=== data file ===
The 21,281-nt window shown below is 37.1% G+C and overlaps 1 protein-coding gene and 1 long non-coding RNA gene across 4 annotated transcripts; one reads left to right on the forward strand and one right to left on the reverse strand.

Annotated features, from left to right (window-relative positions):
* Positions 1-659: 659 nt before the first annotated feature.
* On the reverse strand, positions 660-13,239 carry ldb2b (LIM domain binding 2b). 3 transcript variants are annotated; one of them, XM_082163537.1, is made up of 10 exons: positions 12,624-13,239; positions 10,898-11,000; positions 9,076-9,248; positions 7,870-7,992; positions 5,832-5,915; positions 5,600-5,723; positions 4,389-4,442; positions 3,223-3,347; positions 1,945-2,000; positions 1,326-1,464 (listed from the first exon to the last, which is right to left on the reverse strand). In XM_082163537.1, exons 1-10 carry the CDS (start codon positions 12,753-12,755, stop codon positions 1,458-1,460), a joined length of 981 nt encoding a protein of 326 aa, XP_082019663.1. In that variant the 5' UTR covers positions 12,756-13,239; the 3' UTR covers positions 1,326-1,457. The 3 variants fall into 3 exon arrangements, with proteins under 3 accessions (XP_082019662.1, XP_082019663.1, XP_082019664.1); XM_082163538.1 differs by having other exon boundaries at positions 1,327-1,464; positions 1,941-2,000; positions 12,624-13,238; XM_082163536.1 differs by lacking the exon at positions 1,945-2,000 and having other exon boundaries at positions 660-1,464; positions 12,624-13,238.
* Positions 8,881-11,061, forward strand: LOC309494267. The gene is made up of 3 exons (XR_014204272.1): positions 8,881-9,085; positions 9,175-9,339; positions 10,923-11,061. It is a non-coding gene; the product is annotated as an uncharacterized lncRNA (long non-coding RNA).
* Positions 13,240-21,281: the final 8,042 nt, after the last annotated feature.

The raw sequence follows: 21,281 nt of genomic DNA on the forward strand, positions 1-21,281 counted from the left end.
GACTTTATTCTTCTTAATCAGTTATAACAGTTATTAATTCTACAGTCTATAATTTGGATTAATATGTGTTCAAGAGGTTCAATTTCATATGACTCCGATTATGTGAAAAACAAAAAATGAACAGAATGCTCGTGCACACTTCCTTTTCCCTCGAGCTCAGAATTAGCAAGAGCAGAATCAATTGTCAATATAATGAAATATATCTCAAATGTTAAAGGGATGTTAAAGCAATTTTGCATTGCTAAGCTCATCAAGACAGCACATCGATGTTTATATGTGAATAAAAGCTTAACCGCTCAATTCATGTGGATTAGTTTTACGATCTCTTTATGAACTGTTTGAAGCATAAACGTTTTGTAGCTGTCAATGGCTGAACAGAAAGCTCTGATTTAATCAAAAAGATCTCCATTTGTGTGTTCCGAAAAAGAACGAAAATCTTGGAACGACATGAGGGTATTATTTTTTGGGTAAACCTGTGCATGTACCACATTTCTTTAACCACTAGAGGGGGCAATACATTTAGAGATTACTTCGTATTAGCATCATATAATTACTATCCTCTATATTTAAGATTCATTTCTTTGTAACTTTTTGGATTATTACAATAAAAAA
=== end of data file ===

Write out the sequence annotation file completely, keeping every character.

The 21,281-nt window shown below is 37.1% G+C and overlaps 1 protein-coding gene and 1 long non-coding RNA gene across 4 annotated transcripts; one reads left to right on the forward strand and one right to left on the reverse strand.

Annotated features, from left to right (window-relative positions):
* Positions 1-659: 659 nt before the first annotated feature.
* On the reverse strand, positions 660-13,239 carry ldb2b (LIM domain binding 2b). 3 transcript variants are annotated; one of them, XM_082163537.1, is made up of 10 exons: positions 12,624-13,239; positions 10,898-11,000; positions 9,076-9,248; positions 7,870-7,992; positions 5,832-5,915; positions 5,600-5,723; positions 4,389-4,442; positions 3,223-3,347; positions 1,945-2,000; positions 1,326-1,464 (listed from the first exon to the last, which is right to left on the reverse strand). In XM_082163537.1, exons 1-10 carry the CDS (start codon positions 12,753-12,755, stop codon positions 1,458-1,460), a joined length of 981 nt encoding a protein of 326 aa, XP_082019663.1. In that variant the 5' UTR covers positions 12,756-13,239; the 3' UTR covers positions 1,326-1,457. The 3 variants fall into 3 exon arrangements, with proteins under 3 accessions (XP_082019662.1, XP_082019663.1, XP_082019664.1); XM_082163538.1 differs by having other exon boundaries at positions 1,327-1,464; positions 1,941-2,000; positions 12,624-13,238; XM_082163536.1 differs by lacking the exon at positions 1,945-2,000 and having other exon boundaries at positions 660-1,464; positions 12,624-13,238.
* Positions 8,881-11,061, forward strand: LOC309494267. The gene is made up of 3 exons (XR_014204272.1): positions 8,881-9,085; positions 9,175-9,339; positions 10,923-11,061. It is a non-coding gene; the product is annotated as an uncharacterized lncRNA (long non-coding RNA).
* Positions 13,240-21,281: the final 8,042 nt, after the last annotated feature.

The raw sequence follows: 21,281 nt of genomic DNA on the forward strand, positions 1-21,281 counted from the left end.
GACTTTATTCTTCTTAATCAGTTATAACAGTTATTAATTCTACAGTCTATAATTTGGATTAATATGTGTTCAAGAGGTTCAATTTCATATGACTCCGATTATGTGAAAAACAAAAAATGAACAGAATGCTCGTGCACACTTCCTTTTCCCTCGAGCTCAGAATTAGCAAGAGCAGAATCAATTGTCAATATAATGAAATATATCTCAAATGTTAAAGGGATGTTAAAGCAATTTTGCATTGCTAAGCTCATCAAGACAGCACATCGATGTTTATATGTGAATAAAAGCTTAACCGCTCAATTCATGTGGATTAGTTTTACGATCTCTTTATGAACTGTTTGAAGCATAAACGTTTTGTAGCTGTCAATGGCTGAACAGAAAGCTCTGATTTAATCAAAAAGATCTCCATTTGTGTGTTCCGAAAAAGAACGAAAATCTTGGAACGACATGAGGGTATTATTTTTTGGGTAAACCTGTGCATGTACCACATTTCTTTAACCACTAGAGGGGGCAATACATTTAGAGATTACTTCGTATTAGCATCATATAATTACTATCCTCTATATTTAAGATTCATTTCTTTGTAACTTTTTGGATTATTACAATAAAAAA